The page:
The general purpose experiments at the LHC don't have an operating schedule analogous to a telescope, like you might be imagining, where at any given time the collider is being used for one type of search. Instead, at any given moment over the years of data collection the experiments are running in more-or-less the same configuration, collecting lots of data and saving it to disk (and tape backup) for later reconstruction and analysis. So, there's not really any reason why any of the experiments wouldn't repeat supersymmetry searches with new data -- all the papers are referring to essentially the same set of data, filtered and analyzed in different ways. The cost of doing whatever analysis you want on the data scales only with the amount of number of researchers and their free time.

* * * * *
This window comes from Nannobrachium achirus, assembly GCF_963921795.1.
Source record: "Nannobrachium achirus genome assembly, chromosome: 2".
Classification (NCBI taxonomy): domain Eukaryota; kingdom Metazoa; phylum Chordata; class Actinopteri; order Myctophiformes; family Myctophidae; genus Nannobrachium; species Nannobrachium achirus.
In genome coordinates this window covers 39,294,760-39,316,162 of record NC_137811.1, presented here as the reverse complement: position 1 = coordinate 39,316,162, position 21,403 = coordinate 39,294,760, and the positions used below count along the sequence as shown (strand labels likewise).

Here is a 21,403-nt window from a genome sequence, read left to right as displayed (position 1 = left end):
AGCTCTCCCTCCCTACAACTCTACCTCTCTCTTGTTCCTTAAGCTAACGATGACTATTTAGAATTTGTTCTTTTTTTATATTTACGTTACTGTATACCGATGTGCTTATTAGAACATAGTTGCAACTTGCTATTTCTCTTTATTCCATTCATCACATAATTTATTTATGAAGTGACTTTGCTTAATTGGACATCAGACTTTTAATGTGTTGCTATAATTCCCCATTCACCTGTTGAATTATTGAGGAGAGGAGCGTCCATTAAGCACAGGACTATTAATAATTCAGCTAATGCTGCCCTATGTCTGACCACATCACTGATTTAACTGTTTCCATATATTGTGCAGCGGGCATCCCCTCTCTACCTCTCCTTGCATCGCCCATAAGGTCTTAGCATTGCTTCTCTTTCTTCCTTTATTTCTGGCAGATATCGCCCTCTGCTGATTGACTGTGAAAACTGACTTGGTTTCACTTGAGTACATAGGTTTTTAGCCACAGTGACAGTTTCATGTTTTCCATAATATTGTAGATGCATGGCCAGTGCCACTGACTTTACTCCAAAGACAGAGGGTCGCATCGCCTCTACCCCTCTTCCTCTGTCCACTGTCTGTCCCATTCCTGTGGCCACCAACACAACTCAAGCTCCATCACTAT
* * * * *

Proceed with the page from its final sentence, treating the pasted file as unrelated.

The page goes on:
There are some technicalities that might lead some to say the above is an oversimplification. Specifically, all these experiments have hardware and software level triggers, that let them decide what collision events are interesting enough to be worth keeping. Hypothetically one of the teams could decide that they weren't going to prioritize supersymmetry searches anymore, and reconfigure their trigger to prioritize other things. That's not going to actually happen, though. For one, the collaborations will want to perform more searches and, at the very least, set tighter and tighter bounds on supersymmetry; more prosaically, the trigger conditions in these experiments tend to be fairly simple/generic (e.g. "there was a high $p_T$ jet"), since the decisions need to be made quickly (at a 40 MHz rate), and aren't really more specific to supersymmetry than to other sorts of new physics searches (caveat: not a member of these collaborations).